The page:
Filipino nation grins and bears it, hat in hand like a pathetic weakling.
City/State/Country: mtl can IP Address: 18.104.22.168
If this new editorial is suggesting that we can actually create jobs & employment on a large scale comparable with other host countries where our hungry OFWs go, then, it will be good & dandy..but as long as we can't create or produce the same 'Pay Scale' that all these hard-working OFWs are getting, this good suggestion is just another dream & will stay the same. Agree, it sounds nationalistic, noble, & about time..but can we really achieve it? Any further improvement must first come from within the system. First, rectify now this bad 'contractual system' of hiring people cuz our workers have no job security, benefits, or a slim chance to improve their lot. This is the open & dark secret why we have all sorts of problems in the Phils.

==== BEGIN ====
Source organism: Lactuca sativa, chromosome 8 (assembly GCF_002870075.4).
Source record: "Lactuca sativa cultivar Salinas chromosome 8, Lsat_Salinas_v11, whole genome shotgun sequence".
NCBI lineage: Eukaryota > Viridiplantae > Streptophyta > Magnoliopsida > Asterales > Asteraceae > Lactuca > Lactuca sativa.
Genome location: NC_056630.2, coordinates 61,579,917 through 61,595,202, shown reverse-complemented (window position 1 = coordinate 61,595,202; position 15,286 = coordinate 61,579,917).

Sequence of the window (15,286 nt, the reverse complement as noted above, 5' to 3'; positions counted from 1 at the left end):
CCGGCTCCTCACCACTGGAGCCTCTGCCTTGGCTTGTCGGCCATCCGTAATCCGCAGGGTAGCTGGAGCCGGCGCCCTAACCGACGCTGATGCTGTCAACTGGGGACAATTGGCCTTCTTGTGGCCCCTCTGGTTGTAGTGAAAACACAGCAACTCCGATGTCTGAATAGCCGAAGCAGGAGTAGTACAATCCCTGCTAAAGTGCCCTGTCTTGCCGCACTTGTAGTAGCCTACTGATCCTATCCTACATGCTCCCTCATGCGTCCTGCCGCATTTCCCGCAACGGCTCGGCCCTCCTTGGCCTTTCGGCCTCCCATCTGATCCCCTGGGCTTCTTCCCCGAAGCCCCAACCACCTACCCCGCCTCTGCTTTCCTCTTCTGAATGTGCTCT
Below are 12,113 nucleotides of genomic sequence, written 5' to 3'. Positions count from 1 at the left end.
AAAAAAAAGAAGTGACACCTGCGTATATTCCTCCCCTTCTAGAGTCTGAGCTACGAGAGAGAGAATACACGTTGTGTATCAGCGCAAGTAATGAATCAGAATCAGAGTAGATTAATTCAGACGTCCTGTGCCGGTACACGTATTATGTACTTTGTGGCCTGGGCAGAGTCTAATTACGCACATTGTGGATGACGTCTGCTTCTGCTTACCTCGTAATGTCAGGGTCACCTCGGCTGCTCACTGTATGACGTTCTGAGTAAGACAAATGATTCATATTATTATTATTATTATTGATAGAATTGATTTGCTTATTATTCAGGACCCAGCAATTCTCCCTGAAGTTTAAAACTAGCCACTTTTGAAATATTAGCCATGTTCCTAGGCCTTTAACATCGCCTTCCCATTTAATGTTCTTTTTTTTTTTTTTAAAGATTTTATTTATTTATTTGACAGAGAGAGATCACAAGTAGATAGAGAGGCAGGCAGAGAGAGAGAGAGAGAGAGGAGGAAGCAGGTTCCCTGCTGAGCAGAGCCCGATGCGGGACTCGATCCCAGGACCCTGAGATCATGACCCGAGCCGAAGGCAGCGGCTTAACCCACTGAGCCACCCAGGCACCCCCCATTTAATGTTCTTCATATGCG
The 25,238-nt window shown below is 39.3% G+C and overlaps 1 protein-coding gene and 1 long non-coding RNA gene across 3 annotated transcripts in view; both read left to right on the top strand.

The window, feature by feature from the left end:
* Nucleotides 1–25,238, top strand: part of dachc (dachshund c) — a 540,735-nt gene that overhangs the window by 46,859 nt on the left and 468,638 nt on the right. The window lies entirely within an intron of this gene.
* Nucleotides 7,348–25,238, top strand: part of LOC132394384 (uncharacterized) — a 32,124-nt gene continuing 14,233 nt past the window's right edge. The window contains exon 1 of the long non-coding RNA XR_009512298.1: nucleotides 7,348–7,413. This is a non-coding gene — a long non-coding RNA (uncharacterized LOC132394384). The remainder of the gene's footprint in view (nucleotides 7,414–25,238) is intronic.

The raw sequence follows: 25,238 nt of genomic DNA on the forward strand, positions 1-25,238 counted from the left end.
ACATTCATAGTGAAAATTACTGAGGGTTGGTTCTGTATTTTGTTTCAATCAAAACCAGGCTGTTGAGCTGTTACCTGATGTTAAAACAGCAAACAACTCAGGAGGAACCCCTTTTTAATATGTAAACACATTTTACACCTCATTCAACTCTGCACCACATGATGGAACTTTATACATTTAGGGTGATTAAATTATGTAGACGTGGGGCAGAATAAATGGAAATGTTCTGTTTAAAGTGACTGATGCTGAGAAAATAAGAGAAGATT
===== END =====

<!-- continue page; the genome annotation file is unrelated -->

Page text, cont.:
City/State/Country: Kingsbridge IP Address: 22.214.171.124
Filipino foreign workers are standing on shaky ground. Our government had long encouraged this type of work not because of any other reason/s but only to mitigate its inability to improve and remake itself into a competitive and bustling economy it its own right. What we have now is
a "beggar economy"--our people employed by more progressive, and wealthier nationalities who, by virtue of their affluence can kick around, maltreat and even frame with criminal intent our poor people who cannot fight back or assert their rights due to their precarious situation. Shame that this economy is leaning on and is, in major term, dependent on the blood, sweat, and tears of the innocents. Can we give our worker and their families even a slight semblance of dignity in labor by improving on our own?
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comments for publication.